SIMI VALLEY, Calif. – We’ve driven the 2022 Kia EV6 quite a bit more than most newly introduced models, thanks to multiple RWD and AWD test cars on both coasts, plus our ongoing long-term test. To date, though, all of those have been the current range-topping GT-Line trim level that features different styling and upgraded interior materials. It’s also a less popular model. Scour dealership inventory and you’ll find GT-Lines are few and far between (though in greater supply than the discontinued-for-2023 base EV6 Light). Nope, the car you’re most likely to find is this, the 2022 Kia EV6 Wind. It’s the volume seller, a quasi-equivalent to the EX in other Kia models. So, what are you really giving up by sticking with the Wind?
Well, you definitely won’t be giving up range or performance. The Wind and GT-Line share the same battery and drivetrain options. The base rear-wheel-drive version tested here has a single motor connected to the rear axle that achieves a 310-mile range and produces 225 horsepower and 320 pound-feet of torque. The 0-60 time is 7.2 seconds, which not too long ago amounted to a pretty quick car. There’s no shortage of buh-bye passing power, and all that immediate electric torque always makes the EV6 RWD feel energetic while driving around town. I don’t disagree with Zac Palmer that it’s not really fun per se, and that you shouldn’t expect the rear driver to be the more performance-oriented one. If you want that full EV snap off the line – and 2 seconds zapped off the 0-60 time – you probably won’t regret paying an extra $4,000 or sacrificing 36 miles of range.
Again, all that applies to the EV6 Wind AWD, too. The GT-Line is mostly an appearance and equipment package – the upcoming 2023 Kia EV6 GT (no Line) is the 576-hp top dog version that goes above and beyond in a number of other performance ways. The only possible dynamic difference between the Wind and GT-Line is the wheels … maybe. The GT-Line is available with optional 20-inch wheels you can’t get on the Wind. It only comes with the 19-inchers standard on every EV6, including the GT-Line I drove back in Oregon. Maybe the bigger wheels could help the EV6 feel a bit more spry on a back road, but it would still feel like the very solid and heavy car that it is. I’d guess that the otherwise pliant ride quality would be adversely affected more.
OK, so the Wind and GT-Line drive the same, what about everything else? Outside, the Wind’s rocker panels and wheel arches are gloss black, with the latter featuring a ribbed pattern also found in the lower grille and trim bit under the KIA emblem. The GT-Line has body-colored pieces instead, plus mesh-like grille inserts within a different lower fascia. The lower rear fascia differs between the cars, as well, including an extra body-colored bit on the GT-Line. Perhaps the black wheel arches contribute to the Wind looking a little more SUV-like, but in general, the differences play more like “different” than “better” or “worse.”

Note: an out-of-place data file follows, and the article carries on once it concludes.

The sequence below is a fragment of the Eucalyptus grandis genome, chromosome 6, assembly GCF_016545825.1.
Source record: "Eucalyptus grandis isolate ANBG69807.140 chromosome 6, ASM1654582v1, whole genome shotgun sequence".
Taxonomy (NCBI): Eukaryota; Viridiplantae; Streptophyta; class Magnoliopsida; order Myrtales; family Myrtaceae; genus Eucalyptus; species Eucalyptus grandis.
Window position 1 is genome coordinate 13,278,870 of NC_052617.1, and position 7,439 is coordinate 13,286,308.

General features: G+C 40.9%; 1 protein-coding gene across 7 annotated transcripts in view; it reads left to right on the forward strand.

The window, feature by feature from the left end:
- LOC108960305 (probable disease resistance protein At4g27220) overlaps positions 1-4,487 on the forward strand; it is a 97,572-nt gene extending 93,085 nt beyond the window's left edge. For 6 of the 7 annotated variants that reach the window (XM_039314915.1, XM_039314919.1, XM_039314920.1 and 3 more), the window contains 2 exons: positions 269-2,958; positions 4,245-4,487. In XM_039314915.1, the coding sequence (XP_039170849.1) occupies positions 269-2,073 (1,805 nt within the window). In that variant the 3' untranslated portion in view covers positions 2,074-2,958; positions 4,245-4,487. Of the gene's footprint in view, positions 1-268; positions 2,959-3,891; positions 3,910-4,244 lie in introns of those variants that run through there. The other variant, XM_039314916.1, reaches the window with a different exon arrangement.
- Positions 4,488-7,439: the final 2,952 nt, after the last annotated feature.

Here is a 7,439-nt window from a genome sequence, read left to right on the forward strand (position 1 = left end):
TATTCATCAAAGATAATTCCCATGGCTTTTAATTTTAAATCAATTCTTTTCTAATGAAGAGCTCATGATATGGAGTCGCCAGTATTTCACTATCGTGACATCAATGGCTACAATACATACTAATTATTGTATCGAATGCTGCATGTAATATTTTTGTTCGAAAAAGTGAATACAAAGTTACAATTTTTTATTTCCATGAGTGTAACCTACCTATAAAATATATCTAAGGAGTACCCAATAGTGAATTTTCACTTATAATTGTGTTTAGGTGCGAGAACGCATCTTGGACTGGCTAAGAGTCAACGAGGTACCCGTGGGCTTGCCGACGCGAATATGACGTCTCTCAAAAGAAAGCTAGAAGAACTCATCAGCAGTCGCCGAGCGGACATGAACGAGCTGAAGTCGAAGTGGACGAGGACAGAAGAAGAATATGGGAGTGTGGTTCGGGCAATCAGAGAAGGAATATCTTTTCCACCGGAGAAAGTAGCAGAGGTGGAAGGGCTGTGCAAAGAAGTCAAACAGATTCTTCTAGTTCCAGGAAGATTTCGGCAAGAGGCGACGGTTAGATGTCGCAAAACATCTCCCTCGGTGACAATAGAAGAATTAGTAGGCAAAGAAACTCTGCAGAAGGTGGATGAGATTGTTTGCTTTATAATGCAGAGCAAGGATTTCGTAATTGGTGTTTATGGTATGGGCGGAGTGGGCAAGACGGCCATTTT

The interior is a different story: the GT-Line is better from an aesthetic perspective (above right). Multi-color ambient lighting adds a welcome bit of color to what is otherwise a piano-black piece of trim under the Wind’s air vents. The lines added to the dash top and center console armrest add even more visual flair missing from the Wind. Its dash top is made from a recycled fabric (above, bottom left) that looks like fabric from afar but feels like squishy plastic – there’s not really a judgement to be made here other than it’s not quite as interesting as the more visually dynamic if rubbery GT-Line trim. The GT-Line also gets a flat-bottom steering wheel (shrug).
Then there’s the upholstery. Both Wind and GT-Line come standard with “vegan leather” also known as “reasonably convincing but still fake leather made from petroleum-based vinyl.” It is not the same as the Kia Niro’s “vegan leather,” which is made from eucalyptus leaves. The Wind offers a choice of all black or the light-colored “Misty Gray” shown here with black on much of the dash, doors and seat backs. The GT-Line comes standard with black vegan leather accented by white vegan leather arcing around the seat and accenting the doors. Optional on the GT-Line, however, is a vegan leather and suede upholstery mix: either white vegan leather centers with black suede arcing around the seat, or what is shown in the pictures here, black suede centers with white vegan leather arcing around. Pleather is always on the doors, and in both, I would say the door trim looks and feels a bit cheap for a car in the $50,000 range that is otherwise convincingly premium.
In terms of equipment, the Wind lacks the GT-Line’s automatically extending door handles. My wife in particular was not amused by the extra dexterity or extra hand needed to fumble them open without power assistance. “Why do these have to be fancy?” she pondered. Other added items are the augmented-reality head-up display and HomeLink garage door opener. And that’s it. There are no extra options available for the GT-Line, either, apart from the wheels.
The price difference comes down to $4,200, or $48,215 for the Wind RWD and $52,415 for the GT-Line RWD. Tack on about $4,000 for the dual-motor AWD, plus a heated steering wheel and heat-pump HVAC upgrade. For my money, I don’t think the GT-Line’s upgrades are worth that much. Sure, the interior is a bit snazzier and I’d rather have more body-colored exterior pieces – the black fenders don’t exactly turn the EV6 Wind into an X-Pro (though seriously, Kia, that’s an idea I want to see). Basically, you’re not losing much by sticking with the Wind, and it certainly doesn’t diminish our affection for this exceptional electric vehicle. The bigger question remains: RWD or AWD?